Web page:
What could be more mesmerizing than a precisely-accurate, beautifully-polished, technically-brilliant tourbillon? When it comes to watches, gravity is an accuracy killer. But the tourbillon—French for “whirlwind”— is an elegant solution, protecting the escapement from gravitational forces within a cage that rotates amongst itself.
Observe a tourbillon, and it is constantly moving: the oscillations of the pallet fork, the rotation of the escape wheel, and now, the steady rotation of the gilded cage itself—as close to a heartbeat as anything man-made can get. Its intricacy commands attention, elevating a mere mechanical timepiece to high art.
Waldhoff is a relatively young company in the watch world, far removed from the tourbillon’s origins with Abraham-Louis Breguet in 1795. At Baselworld in 2015, watchmaker Manfred Starck met Swiss designer Nicolas Lehotzky, resulting in a partnership that brings together two of Europe’s greatest watchmaking traditions, as well as their combined precision and engineering efforts: every Waldhoff watch is designed in Switzerland and assembled in Pforzheim, Germany.
Maybe you’ve noticed that it seems relatively impossible to find a tourbillon at attainable prices; even the most cost-effective Swiss Made tourbillons still cost around $5,000 USD. Still, there’s a very good reason why tourbillons cost anything from the mid-five figures up to multiple millions of dollars: the average tourbillon requires over 200 parts, each crafted from lightweight alloys and titanium, cut and polished by hand. This requires special tools, special training, and a special hand for the craft. At the finest watchmaking houses, they can take up to 18 months to assemble.
So, imagine this—a tourbillon, with that level of painstaking attention to detail, for a genuinely affordable price, in a Swiss sapphire case cradled by a CNC machined steel frame. It is a technical achievement upon a technical achievement. And Waldhoff has achieved this, twice, with the Imperial and the Vanguard V8.
In order to accomplish this, Waldhoff relies on manufacturing and movement finishing from the Hangzhou Watch Company. Known for their clones of ETA and Sellita calibers, the brand is generally viewed as one of the more precise and reliable sources for affordable calibers in the region, and Waldhoff dives into some extensive QC in Pforzheim before fitting the movements into their cases. Among other things, the brand executes partial disassembly, cleaning, and visual checks, as well as performing a 14-day running check on each movement (7 out of casing and 7 once assembled) before each piece is ready to ship.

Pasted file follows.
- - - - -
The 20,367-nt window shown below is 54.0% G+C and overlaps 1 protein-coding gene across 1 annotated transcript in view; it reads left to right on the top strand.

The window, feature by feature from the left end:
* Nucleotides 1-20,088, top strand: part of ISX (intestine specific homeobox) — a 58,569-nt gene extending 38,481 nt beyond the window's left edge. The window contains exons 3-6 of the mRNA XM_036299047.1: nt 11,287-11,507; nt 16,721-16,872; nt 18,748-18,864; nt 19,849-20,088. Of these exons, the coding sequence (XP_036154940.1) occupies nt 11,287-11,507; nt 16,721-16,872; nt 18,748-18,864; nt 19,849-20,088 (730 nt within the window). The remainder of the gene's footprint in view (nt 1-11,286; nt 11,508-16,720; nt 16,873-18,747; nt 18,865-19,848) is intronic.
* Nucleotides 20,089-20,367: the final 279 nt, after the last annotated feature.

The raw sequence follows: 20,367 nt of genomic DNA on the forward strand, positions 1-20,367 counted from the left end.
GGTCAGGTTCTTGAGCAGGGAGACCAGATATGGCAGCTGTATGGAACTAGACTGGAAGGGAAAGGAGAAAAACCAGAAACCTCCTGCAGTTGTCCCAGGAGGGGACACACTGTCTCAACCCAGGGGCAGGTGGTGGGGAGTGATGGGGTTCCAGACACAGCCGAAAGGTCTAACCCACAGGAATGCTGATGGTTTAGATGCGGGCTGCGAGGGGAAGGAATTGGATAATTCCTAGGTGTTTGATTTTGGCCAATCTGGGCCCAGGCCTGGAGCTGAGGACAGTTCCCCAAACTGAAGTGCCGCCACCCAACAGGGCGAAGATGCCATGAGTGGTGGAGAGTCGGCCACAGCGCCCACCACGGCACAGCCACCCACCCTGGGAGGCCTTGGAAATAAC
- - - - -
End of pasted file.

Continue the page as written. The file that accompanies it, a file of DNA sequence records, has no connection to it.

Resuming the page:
A bold, yet elegant dress watch, the Imperial rewards the aficionado; the more you look at it, the more details you begin to notice. A CNC-machined stainless-steel frame features floating lugs, holding a Swiss-made sapphire case, a feature rare even on high-priced Swiss Made watches. It provides a view of the movement from all sides. But it’s the Imperial’s signature Hangzhou 3452 Co-Axial tourbillon that is the true star of the show, dramatically set against the watch’s silver, dark grey, or lurid blue inner workings. This movement is hand-wound, which has the benefit of reduced complexity due to the absence of a winding rotor, hence higher reliability, as well as reduced case thickness. To compensate for the absence of a rotor, it features twin barrels, holding a power reserve of up to 80 hours, double that of most mechanical watches.
The Imperial will see a limited edition run of 1,000, with the Kickstarter launch limited to only 300 pieces.
The Vanguard V8
The versatile Vanguard V8 is inspired by racing engines (German, naturally), those design cues reflected in its sporty, angular bezel and a skeletal trellis behind its scratch-resistant sapphire crystal. It features the Hangzhou 3450J Co-Axial tourbillon (manufactured and finished in Hangzhou, China), a manual wound movement with twin barrels, while the lack of rotor allows for a thinner case design.
The watch comes on a stainless steel bracelet that can be swapped out for a leather strap for a more classic look.
Both watch movements feature 80 hours of power reserve and a frequency of 28,800bph.
The Imperial and Vanguard V8 both ship for free (worldwide) in a premium wooden collector’s box, featuring an engraved metal plate, carrying bag and warranty card.
Delivering bespoke designs at a bargain price, Waldhoff has managed to update a time-tested watch design like the tourbillon with high-tech engineering and modern, high-end flair. Which is presumably why the company’s Kickstarter has already smashed its fundraising goals, well in advance of the campaign’s October 18th end date.